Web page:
Rudrum, David (2005) Living alone: solipsism and Heart of Darkness. Philosophy and Literature, 29 (2). pp. 409-427. ISSN 0190-0013

David Rudrum - Living Alone: Solipsism in Heart of Darkness - Philosophy and Literature 29:2
Philosophy and Literature 29.2 (2005) 409-427 Living Alone: Solipsism In Heart Of Darkness
David Rudrum London Metropolitan University ". . . As if I could read the darkness."Philosophical
Investigations, ?635 We live, as we dream -- alone." This, Marlow's most eminently quotable
aphorism, encapsulates a theme central to the outlook of modernism: what Virginia Woolf called
"the loneliness which is the truth about things." This loneliness derives not from the absence of
others -- Marlow is surrounded by friends when he makes this assertion. It is a deeper condition
brought about by recognizing the limits of selfhood, by confronting or being confronted by them.
This condition is central to Marlow's narrative predicament: he attempts to fathom the enigmatic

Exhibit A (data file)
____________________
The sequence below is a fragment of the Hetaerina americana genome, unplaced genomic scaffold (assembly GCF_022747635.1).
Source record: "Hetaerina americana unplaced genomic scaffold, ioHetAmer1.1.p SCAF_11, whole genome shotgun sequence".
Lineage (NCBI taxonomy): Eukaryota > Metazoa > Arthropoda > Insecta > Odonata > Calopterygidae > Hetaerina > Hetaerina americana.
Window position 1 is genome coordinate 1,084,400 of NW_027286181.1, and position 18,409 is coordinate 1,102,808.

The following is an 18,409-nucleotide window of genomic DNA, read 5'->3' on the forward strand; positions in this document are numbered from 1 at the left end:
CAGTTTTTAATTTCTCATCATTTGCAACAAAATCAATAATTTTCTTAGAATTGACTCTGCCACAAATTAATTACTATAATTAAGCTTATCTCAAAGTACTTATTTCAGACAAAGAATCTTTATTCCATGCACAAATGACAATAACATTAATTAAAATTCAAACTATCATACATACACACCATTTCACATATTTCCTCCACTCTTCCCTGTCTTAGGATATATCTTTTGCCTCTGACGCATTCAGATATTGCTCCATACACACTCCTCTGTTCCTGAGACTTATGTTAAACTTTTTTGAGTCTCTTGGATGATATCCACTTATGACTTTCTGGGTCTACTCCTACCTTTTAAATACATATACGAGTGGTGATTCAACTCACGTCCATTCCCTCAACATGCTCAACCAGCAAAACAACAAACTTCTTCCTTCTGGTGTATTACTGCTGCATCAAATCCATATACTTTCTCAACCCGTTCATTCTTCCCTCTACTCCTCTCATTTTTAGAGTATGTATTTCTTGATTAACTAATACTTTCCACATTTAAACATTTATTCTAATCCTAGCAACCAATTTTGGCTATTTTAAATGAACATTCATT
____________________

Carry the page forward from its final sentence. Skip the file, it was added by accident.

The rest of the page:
self that is Kurtz, to understand "the tempestuous anguish of his soul" (HoD, p. 246); he is led, by
this attempt, to question the nature of his own self; and, finally, he tries to relay the impenetrable
essence of both these selves to the "other minds" of his narratees on the yawl Nellie. As we shall
see, Marlow concedes defeat in all three of these struggles. Heart of Darkness, then, is a novel
beset by the limits of subjectivity. It is also a novel which foregrounds the limits of language.
Marlow concludes that we live in isolation from one another after musing on the failure of
language to communicate...

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